Particularly, in the case of fuel injection systems, it is required to intervene in an automatic control circuit by means which are inexpensive to manufacture, but operate accurately, in order to change the proportions prevailing in the circuit. In a fuel injection system, such change will be in the proportionality of the aspirated amount of air and the injected amount of fuel. This proportionality is changed in dependence on engine data, such as rpm, load, temperature and composition of the exhaust gases, in order to combust the fuel as completely as possible, thereby avoiding or strongly reducing the formation of toxic exhaust gases, while maintaining the greatest possible efficiency of the internal combustion engine and a minimum of fuel consumption. As in the case of many other control systems with similar requirements, it has been found in such automatic fuel injection control systems that liquid is a highly suitable control medium owing to its non-compressibility with preservation of its fluid properties.

Especially when using electrical means for measuring the amount of air or metering the amount of fuel, the solenoid valve is usually an important element of the control system, a magnetically controlled membrane valve being particularly preferred.


It is therefore an object of the invention to provide a novel valve of the afore-mentioned type, in which the above-described requirements are fulfilled better than in the known valves, which novel valve is, in particular, less expensive to manufacture, and which, as a most important advantage, permits keeping the control periods short, due to the fact that the pressures and the amounts of the in-flowing and out-flowing medium are controllable in dependence of one on the other.

This and other objects are attained according to the invention, by providing flat seat valve means of the type described which comprises, as a movable valve member, a membrane which is arranged between two valve seats and controls the passage through two valves in such a manner that a change in the cross-sectional area of flow through one of these valves results in a change in the opposite sense in the cross-sectional area of flow of the other valve, whereby the valve means serve, in particular, for the control of the flow of a liquid which serves as the control medium for a fuel metering device. In contrast to a known single-seat membrane valve, the valve means according to the invention permit adjustment of the pressure therein down to zero, whereby, in particular, it is possible to keep the control periods short. It is a drawback of known singleseat valves that, even at very low pressures, a certain amount of liquid must continually flow toward the liquid-consuming device in order to effect a pressure drop vis-a-vis the constantly inflowing amount of liquid; as a further drawback, the range of adjustment of such known valves is comparatively small.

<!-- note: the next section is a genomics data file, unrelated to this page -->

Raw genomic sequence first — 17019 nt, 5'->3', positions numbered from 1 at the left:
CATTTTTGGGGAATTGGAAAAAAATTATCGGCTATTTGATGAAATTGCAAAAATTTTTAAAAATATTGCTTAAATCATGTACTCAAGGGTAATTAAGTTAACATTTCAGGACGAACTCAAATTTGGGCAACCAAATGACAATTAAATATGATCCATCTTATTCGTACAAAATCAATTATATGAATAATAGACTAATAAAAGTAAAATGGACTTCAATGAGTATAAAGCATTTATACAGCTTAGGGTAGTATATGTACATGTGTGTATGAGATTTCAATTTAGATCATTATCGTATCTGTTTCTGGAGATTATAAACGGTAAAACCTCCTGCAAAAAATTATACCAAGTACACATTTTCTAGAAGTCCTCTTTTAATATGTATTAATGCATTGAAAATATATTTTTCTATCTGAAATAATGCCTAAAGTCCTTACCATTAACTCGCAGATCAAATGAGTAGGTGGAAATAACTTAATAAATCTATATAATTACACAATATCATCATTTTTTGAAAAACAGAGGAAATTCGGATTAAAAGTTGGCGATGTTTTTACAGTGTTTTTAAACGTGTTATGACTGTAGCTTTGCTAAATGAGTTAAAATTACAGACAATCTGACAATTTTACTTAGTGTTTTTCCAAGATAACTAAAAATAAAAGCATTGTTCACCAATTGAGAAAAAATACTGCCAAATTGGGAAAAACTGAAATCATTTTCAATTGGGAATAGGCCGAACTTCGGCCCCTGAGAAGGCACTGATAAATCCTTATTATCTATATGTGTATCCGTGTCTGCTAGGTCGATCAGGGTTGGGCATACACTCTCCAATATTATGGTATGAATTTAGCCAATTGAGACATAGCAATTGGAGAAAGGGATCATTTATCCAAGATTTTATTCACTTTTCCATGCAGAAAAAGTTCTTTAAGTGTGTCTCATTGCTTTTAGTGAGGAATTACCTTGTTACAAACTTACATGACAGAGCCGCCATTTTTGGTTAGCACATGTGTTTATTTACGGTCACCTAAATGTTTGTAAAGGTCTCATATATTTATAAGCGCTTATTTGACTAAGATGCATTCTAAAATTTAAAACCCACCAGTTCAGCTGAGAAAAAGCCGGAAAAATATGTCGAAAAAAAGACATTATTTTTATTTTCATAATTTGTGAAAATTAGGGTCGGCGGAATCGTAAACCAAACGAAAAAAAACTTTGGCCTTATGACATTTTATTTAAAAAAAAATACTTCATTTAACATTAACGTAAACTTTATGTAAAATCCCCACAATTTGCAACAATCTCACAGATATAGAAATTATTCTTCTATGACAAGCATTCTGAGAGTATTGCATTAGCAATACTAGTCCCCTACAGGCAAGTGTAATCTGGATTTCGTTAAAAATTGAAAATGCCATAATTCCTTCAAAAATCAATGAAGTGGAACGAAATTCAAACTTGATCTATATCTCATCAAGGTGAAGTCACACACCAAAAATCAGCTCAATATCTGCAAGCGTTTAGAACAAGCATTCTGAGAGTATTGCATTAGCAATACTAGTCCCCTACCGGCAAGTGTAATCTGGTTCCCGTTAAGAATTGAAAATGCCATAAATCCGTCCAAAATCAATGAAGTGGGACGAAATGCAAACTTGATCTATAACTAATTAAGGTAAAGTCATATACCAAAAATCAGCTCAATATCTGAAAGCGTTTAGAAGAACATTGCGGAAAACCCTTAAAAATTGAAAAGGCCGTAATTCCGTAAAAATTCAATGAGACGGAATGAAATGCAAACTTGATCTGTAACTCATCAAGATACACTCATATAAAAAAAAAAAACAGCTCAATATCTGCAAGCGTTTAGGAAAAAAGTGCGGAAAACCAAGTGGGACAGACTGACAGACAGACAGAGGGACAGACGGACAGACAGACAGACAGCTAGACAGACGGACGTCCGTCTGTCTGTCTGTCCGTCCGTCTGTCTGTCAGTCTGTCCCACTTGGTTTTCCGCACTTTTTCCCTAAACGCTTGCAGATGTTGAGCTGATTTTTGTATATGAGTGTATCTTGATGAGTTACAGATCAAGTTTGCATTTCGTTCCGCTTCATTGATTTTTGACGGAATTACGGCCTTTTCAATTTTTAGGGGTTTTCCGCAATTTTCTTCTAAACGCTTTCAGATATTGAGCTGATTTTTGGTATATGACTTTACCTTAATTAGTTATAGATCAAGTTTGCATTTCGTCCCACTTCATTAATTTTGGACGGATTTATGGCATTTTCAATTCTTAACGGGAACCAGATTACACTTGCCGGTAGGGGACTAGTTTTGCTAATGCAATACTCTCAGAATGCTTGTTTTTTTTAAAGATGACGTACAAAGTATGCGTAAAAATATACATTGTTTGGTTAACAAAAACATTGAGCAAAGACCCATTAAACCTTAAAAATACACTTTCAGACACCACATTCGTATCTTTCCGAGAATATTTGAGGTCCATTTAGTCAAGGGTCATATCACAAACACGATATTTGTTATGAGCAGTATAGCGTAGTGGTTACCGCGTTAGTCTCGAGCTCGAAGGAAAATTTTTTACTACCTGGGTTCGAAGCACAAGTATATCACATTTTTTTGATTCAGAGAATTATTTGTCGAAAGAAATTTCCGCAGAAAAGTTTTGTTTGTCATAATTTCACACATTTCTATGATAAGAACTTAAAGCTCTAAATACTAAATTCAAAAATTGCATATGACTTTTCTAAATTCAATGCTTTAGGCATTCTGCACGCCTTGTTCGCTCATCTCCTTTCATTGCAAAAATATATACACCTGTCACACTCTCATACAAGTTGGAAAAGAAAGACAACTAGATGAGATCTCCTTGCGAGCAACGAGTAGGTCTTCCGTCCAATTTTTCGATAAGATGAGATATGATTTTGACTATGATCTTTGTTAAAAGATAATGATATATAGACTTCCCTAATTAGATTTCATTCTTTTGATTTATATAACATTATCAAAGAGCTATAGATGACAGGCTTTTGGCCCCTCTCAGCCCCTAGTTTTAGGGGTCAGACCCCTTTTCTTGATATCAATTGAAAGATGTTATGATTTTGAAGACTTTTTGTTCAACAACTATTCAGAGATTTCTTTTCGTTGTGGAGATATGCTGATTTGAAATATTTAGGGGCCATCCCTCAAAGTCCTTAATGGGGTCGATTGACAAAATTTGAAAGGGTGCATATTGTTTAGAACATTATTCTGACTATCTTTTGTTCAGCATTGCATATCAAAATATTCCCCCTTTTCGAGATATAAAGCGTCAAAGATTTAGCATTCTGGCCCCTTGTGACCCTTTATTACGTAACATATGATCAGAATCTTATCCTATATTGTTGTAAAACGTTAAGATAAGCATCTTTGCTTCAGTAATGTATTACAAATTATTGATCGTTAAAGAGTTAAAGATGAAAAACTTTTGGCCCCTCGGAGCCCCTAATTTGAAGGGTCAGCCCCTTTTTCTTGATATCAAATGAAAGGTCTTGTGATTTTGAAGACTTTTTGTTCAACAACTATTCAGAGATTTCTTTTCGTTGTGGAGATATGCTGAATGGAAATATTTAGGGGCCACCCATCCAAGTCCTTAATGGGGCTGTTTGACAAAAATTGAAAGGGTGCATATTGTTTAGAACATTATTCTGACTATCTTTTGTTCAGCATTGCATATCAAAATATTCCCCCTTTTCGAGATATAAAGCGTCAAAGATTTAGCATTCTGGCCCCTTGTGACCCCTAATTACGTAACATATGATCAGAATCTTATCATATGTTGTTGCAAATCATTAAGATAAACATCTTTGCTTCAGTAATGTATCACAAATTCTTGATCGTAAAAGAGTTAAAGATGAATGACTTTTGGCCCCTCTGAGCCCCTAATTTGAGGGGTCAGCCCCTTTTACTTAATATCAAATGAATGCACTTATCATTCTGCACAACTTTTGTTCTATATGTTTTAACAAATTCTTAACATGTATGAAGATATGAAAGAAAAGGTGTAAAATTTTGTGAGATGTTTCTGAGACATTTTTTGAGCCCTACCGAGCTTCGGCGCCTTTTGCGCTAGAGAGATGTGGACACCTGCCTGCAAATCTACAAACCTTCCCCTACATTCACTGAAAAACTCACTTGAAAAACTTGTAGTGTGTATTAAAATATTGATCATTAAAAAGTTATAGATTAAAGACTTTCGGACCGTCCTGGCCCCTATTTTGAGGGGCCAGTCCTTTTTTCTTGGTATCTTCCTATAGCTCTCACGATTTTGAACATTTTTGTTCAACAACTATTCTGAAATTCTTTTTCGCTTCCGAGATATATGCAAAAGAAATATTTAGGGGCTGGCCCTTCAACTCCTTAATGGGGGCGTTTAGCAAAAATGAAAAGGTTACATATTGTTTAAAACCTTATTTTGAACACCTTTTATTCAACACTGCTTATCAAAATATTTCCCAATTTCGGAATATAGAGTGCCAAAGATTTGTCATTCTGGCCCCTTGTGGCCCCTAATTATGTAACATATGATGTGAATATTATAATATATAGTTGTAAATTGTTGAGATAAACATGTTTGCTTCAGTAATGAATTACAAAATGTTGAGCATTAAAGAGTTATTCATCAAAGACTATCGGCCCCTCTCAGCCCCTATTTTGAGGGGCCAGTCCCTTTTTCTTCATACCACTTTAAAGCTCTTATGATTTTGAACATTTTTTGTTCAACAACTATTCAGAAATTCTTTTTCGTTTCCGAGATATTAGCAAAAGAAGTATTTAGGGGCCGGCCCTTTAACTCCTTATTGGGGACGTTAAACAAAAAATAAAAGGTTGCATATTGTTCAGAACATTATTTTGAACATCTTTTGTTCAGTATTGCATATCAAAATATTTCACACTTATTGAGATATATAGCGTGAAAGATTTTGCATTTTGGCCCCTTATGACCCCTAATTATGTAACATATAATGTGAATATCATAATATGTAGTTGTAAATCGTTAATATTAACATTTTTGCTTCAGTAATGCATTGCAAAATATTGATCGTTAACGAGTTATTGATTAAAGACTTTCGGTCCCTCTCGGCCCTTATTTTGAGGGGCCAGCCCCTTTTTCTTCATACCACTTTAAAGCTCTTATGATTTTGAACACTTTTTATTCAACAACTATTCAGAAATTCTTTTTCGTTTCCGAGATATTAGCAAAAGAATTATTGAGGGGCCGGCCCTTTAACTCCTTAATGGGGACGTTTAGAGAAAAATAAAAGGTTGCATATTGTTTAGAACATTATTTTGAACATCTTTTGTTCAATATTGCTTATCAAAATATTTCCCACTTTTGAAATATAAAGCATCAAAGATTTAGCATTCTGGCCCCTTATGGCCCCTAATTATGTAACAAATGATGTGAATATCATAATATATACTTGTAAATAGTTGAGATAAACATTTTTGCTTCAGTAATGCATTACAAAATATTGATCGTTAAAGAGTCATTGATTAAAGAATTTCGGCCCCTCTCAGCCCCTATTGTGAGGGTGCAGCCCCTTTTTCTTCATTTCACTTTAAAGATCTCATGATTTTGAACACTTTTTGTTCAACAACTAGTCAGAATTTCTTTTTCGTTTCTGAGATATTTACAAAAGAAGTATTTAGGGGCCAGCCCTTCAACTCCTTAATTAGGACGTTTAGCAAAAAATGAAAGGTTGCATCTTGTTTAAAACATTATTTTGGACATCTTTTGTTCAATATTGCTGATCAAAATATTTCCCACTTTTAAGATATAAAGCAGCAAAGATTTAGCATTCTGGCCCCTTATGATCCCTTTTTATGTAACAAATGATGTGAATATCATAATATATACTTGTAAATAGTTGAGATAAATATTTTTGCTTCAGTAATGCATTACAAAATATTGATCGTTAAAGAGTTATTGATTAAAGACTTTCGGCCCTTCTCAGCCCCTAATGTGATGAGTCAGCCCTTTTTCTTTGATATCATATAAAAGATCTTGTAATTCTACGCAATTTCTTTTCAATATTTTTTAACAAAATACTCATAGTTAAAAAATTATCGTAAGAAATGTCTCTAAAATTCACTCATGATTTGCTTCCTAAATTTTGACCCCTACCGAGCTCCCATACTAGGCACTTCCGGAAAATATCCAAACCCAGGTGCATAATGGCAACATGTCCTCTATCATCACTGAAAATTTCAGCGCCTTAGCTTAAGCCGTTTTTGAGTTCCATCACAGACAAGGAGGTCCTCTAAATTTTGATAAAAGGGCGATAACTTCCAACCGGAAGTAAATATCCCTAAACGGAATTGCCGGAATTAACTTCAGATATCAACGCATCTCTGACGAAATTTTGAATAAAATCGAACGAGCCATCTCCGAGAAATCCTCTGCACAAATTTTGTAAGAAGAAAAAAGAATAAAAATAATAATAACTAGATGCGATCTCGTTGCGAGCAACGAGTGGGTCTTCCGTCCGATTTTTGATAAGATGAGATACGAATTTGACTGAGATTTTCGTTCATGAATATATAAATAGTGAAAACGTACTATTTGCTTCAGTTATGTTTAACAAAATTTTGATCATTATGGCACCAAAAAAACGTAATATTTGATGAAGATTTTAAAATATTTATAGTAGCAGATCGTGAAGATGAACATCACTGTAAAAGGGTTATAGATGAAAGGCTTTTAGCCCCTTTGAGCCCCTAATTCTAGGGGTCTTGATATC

The flat seat valve means according to the invention can be actuated either cyclically or proportionally.

According to an advantageous embodiment of the invention, the two valves are arranged at the ends of tubular sleeves serving for conveying the medium. The sleeves are arranged one in each housing element, which elements serve to clamp the membrane. A coil spring acting on the membrane and/or the armature of a magnet is arranged about the tubular sleeves. The frontal face of the housing turned towards the membrane extends in the same plane as the valve seat, whereby it can be lapped together with the valve seat in a single working step.

According to another embodiment of the invention, the valve seats are of different diameters, the medium having higher pressure being, advantageously, controlled by the valve of the larger seat diameter, whereby owing to the difference in the seat diameters, a controlling force acts in the closing direction towards the larger valve seat.

The invention will be better understood, and further objects and advantages will become apparent from the ensuing detailed specification of a preferred but merely exemplary embodiment taken in conjunction with the drawing.


The drawing shows in axial section a preferred embodiment of the membrane valve according to the invention.


In a multiple-part housing of a membrane valve, a control membrane 3 is clamped between two sidewall elements 1 and 2 of the valve housing. In the interior of housing element 1, there is mounted an electromagnet 4 comprising a magnetic core 6 and a tubular armature 7. Armature 7 is axially displacably mounted on a guiding membrane 8 and contacts with its front end 9 the membrane 3. Depending on the intensity of the current applied to the exciting coil 5, armature 7 and, therefore, membrane 3 are displaced against the force of a resetting spring 10. Armature 7 bears near its rear end an annular flange 11 which extends radially between the rear end of magnetic core 6 and the guiding membrane 8 and serves to maintain a favorable magnetic flux.

Guiding membrane 8 is fixedly clamped-in between housing element 1 and the housing top element 12. A central sleeve 13 depends from the top element 12 being integral therewith in the embodiment shown in the drawing; this sleeve 13 extends into the interior of the valve housing, and normally serves for conveying low pressure return fluid out of the valve housing through the duct 13a in sleeve 13. At the inner end of sleeve 13 a valve seat 14 is provided which obturates the flow of fluid through the valve when membrane 3 is caused to be moved by solenoid 5 to rest sealingly against valve seat 14. This valve seat is manufactured from a non-magnetizable material (for example, Duratherm). Housing top element 12 and sleeve 13 are also manufactured from a non-magnetic, but softer material, for example, from Duralumin, in order to avoid a magnetic flux via valve seat 14 and membrane 3 which could cause an adhesion of the membrane at the seat.